Safety training, funding for Waterloo schools


On April 28, the Waterloo School District hosted its second district-wide safety drill, which has been expanded to include intruder drills.

Though the specifics of the drill were not revealed for safety reasons, school superintendent Jim Helton said the drill was a progression from the one that took place in the fall.

“Our faculty and staff have done an outstanding job of embracing the need for additional training,” he said. “If we do not talk about it with our students and prepare for a dangerous intruder within the school, we are simply living as potential victims; a frank and honest fact.”

Helton said the first responders who assisted with facilitating the drill were “very pleased” with the drills and the progression of preparedness compared to last year.

Gardner Elementary principal Dawn Ivers said the drill process included securing students in classrooms, followed by an evacuation process.

Staff and students were asked to listen for instructions as the drill occurred, to provide realism to the procedure.

“All present during the drill did an amazing job of remaining calm, following directions, and ensuring everyone’s safety,” she said. “In the future, the intruder drill will be a regularly scheduled drill for our schools (just like fire, tornado, etc.).”

All buildings in the district have the elements of locked external doors, one point-of-view entry visitor’s entry that must be accessed through a camera/intercom system, videotape, visitor management system to verify guests, alarms, evacuation areas, parent notification systems and relationships with our first responders.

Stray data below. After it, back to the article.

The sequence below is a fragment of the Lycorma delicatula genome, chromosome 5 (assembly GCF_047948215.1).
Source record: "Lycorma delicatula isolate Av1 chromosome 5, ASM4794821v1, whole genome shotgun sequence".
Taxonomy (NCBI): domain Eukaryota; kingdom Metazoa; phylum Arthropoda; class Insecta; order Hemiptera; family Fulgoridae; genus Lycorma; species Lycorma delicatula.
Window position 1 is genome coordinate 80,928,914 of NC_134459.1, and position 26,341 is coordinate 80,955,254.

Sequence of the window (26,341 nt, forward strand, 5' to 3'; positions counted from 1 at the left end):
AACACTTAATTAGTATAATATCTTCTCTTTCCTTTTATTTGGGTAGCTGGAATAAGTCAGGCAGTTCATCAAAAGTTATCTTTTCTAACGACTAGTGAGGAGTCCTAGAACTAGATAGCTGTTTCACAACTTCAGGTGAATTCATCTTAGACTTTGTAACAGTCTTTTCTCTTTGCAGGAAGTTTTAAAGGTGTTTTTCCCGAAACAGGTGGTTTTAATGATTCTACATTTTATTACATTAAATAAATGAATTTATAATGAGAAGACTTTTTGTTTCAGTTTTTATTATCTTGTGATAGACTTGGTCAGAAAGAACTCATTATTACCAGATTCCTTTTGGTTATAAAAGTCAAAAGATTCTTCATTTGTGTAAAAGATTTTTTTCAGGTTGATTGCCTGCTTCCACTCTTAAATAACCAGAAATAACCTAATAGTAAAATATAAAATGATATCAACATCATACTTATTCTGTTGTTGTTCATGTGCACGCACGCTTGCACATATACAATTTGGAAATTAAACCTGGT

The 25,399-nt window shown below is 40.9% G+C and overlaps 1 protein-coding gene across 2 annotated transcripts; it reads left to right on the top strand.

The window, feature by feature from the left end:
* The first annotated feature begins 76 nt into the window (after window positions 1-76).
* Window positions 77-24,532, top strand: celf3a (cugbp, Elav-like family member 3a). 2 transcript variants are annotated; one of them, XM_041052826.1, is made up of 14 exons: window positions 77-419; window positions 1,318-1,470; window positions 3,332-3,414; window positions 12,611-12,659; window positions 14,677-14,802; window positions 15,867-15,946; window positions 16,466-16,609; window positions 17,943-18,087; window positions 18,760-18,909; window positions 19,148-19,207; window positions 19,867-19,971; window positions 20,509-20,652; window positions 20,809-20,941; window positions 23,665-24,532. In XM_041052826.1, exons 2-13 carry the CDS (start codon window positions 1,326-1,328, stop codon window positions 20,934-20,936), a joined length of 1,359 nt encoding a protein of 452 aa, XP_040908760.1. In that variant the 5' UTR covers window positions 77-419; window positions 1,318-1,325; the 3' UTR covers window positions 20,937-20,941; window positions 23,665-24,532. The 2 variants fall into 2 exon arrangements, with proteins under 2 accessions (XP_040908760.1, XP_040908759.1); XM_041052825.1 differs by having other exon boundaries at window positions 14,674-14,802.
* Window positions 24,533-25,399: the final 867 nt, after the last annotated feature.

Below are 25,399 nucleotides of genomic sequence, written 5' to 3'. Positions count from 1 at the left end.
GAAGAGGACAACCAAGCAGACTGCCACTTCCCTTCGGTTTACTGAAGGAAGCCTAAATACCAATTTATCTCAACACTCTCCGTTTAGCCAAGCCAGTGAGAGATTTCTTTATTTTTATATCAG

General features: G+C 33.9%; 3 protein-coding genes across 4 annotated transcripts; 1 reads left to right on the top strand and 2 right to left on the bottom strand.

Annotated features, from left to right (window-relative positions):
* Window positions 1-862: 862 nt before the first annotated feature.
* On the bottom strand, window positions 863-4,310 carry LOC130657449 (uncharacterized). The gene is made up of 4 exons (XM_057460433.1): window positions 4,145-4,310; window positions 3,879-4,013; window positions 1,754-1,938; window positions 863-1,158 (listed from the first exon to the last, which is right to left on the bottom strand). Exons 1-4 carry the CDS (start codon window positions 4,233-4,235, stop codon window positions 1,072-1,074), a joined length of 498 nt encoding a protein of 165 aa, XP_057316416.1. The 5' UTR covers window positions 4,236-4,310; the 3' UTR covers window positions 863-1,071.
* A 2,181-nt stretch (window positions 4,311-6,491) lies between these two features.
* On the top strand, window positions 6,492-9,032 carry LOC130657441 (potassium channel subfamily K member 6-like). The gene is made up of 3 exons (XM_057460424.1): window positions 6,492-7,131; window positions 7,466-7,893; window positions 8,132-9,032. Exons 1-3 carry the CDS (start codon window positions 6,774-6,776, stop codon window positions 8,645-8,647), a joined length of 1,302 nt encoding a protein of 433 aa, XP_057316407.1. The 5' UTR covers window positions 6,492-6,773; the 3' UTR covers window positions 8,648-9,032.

The school district was also just awarded a safety grant of $67,536 from the Illinois Emergency Management Agency for security shatter-resistant film at all of the buildings’ entrances and areas of concern.

In a press release sent out Friday, Governor Pat Quinn expressed his concern for the safety of Illinois schools.

“Nothing is more important in Illinois than keeping our schools safe,” Quinn said. “These projects will strengthen security at main entry points, providing school personnel with critical moments to alert law enforcement, activate plans to protect students and save lives.”

Grant awards across the state  total $25 million to enhance security at 448 public elementary and secondary school districts, community colleges and state universities in Illinois.

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